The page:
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  Laurel & Hardy  


Hal Roach - MGM, 1930.  Directed by Hal Roach.  Camera:  George Stevens.  With Stan Laurel, Oliver Hardy, Edgar Kennedy, James Finlayson, Anders Randolf, Harry Bernard, Baldwin Cooke, Charles McMurphy.

Hoboes Laurel & Hardy run afoul of cop Edgar Kennedy, who refuses to let them sleep peacefully on a park bench.  However, he is in trouble too, and offers to help them if they'll help him.  He has been unable to put a stop to a series of robberies on his beat, and he's in the doghouse with his chief—who, incidentally, lives in a house within the area under Kennedy's "protection."  If Laurel & Hardy will attempt to break into and rob the chief's house, he, Kennedy, will rout them.  They'll get away scot-free, with a little something for their trouble, and he'll be in solid with the chief again.  Not unexpectedly, everything goes wrong, and all three of them wind up under arrest.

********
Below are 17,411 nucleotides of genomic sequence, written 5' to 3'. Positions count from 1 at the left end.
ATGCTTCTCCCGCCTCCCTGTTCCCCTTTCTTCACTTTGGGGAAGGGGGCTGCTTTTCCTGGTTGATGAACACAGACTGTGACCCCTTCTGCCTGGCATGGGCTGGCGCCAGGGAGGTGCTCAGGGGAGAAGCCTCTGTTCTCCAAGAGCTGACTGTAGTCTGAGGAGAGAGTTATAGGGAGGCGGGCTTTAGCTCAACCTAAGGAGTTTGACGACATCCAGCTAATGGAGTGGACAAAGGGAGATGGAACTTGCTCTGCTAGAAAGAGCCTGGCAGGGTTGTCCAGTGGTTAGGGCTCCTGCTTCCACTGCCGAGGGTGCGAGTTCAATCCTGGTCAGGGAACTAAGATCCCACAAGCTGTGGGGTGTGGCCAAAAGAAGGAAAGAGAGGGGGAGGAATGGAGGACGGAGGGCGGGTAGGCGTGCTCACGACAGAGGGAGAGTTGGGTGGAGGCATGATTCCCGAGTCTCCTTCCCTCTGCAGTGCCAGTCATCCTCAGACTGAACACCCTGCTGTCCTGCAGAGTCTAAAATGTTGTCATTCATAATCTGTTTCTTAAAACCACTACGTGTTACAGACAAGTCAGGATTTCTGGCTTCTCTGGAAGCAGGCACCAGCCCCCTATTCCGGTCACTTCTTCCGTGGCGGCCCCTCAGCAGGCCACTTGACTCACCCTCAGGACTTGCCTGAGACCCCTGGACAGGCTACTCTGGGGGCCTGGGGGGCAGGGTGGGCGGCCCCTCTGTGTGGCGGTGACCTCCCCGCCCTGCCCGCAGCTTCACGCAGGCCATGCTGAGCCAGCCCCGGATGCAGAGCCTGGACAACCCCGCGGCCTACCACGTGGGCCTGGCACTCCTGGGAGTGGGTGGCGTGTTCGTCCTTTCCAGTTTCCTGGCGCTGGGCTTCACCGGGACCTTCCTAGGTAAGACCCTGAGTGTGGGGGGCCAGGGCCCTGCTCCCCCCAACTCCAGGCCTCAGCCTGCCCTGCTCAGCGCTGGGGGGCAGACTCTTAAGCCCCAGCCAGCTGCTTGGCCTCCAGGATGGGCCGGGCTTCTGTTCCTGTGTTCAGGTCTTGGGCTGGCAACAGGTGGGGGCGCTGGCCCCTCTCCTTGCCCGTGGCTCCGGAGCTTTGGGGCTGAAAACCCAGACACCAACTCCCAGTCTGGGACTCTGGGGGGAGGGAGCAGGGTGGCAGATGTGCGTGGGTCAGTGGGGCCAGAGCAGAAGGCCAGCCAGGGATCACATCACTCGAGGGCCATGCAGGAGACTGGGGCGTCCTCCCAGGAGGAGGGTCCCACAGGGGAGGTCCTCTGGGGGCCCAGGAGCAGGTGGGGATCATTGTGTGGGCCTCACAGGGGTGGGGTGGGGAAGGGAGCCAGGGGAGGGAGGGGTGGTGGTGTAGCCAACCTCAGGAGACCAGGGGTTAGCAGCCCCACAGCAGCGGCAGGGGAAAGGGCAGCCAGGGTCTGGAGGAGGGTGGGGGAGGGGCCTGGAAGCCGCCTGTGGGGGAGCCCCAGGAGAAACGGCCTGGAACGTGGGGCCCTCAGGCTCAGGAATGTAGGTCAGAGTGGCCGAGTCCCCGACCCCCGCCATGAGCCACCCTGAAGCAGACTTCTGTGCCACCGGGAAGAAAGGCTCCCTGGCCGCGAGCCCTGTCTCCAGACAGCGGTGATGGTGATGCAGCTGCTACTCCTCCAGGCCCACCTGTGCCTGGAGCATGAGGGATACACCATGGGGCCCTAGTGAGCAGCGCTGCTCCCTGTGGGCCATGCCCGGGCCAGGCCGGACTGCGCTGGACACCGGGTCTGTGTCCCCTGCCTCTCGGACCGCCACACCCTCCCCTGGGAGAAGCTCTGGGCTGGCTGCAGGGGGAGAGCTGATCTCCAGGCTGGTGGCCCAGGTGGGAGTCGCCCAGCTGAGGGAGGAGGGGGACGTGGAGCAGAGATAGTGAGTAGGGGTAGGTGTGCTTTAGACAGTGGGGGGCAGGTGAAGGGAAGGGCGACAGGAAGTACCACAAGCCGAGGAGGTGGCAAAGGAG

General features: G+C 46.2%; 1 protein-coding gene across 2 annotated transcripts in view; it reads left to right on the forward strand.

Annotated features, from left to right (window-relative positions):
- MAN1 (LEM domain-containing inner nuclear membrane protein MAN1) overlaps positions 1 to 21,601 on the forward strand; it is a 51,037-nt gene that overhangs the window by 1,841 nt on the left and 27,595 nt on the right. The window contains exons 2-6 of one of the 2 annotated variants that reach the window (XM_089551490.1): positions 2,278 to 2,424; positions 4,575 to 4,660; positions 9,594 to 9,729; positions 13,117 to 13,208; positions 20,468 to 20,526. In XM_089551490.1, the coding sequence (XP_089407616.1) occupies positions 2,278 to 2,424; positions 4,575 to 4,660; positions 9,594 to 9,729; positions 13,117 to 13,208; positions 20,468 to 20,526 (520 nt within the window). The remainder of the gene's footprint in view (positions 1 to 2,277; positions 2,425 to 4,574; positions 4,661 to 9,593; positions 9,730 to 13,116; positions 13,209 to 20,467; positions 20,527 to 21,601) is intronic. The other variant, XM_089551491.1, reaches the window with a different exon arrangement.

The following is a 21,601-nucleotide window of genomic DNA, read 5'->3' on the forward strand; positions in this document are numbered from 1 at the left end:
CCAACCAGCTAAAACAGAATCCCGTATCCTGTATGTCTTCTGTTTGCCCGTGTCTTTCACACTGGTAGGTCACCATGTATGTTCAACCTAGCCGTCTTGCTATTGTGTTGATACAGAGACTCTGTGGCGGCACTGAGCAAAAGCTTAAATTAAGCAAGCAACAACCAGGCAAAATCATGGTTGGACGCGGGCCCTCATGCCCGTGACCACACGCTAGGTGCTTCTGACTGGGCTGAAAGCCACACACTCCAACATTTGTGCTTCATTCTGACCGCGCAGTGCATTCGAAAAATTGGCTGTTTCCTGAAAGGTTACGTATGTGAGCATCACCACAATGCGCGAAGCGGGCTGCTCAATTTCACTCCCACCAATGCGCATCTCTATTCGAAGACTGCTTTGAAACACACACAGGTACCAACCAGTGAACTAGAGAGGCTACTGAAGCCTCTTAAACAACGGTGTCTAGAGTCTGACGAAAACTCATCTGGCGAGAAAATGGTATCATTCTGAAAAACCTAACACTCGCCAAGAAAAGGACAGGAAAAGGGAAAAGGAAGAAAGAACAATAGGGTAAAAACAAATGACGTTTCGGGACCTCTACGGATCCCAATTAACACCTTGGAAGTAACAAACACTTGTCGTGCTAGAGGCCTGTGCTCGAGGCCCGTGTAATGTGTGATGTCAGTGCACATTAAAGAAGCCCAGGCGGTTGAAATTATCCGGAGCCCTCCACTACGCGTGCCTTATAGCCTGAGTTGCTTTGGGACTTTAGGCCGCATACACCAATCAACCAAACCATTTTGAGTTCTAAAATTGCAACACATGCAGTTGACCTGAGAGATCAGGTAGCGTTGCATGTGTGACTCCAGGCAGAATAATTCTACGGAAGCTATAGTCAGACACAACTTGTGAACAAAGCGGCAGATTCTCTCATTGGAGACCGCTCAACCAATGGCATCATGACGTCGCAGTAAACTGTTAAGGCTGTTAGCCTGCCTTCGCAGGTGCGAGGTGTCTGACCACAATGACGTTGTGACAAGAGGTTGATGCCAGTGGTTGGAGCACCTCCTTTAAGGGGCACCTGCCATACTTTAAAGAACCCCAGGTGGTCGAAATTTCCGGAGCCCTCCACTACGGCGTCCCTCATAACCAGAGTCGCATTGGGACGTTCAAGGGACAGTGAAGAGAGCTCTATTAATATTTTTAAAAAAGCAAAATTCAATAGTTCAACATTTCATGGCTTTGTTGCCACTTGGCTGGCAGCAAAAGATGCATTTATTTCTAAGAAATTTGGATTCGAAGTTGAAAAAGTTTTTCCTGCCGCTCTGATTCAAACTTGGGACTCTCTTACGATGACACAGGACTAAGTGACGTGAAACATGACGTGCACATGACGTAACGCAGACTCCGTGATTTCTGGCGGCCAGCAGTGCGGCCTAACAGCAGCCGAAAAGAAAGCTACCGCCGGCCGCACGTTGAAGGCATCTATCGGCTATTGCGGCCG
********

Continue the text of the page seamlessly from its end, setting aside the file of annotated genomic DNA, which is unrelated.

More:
Another minor comedy with too many protracted gags—Laurel & Hardy trying to break into the house, climbing through windows and already opened doors, locking themselves out after gaining entry, and other time-consuming routines.  Even with a paucity of material Laurel & Hardy could be and were funny, but their first talkies had been too slow, even allowing for their deliberate methods, and they seemed to be having a hard time hitting their stride again.

The Films of Laurel and Hardy
by William K. Everson
The Citadel Press, 1967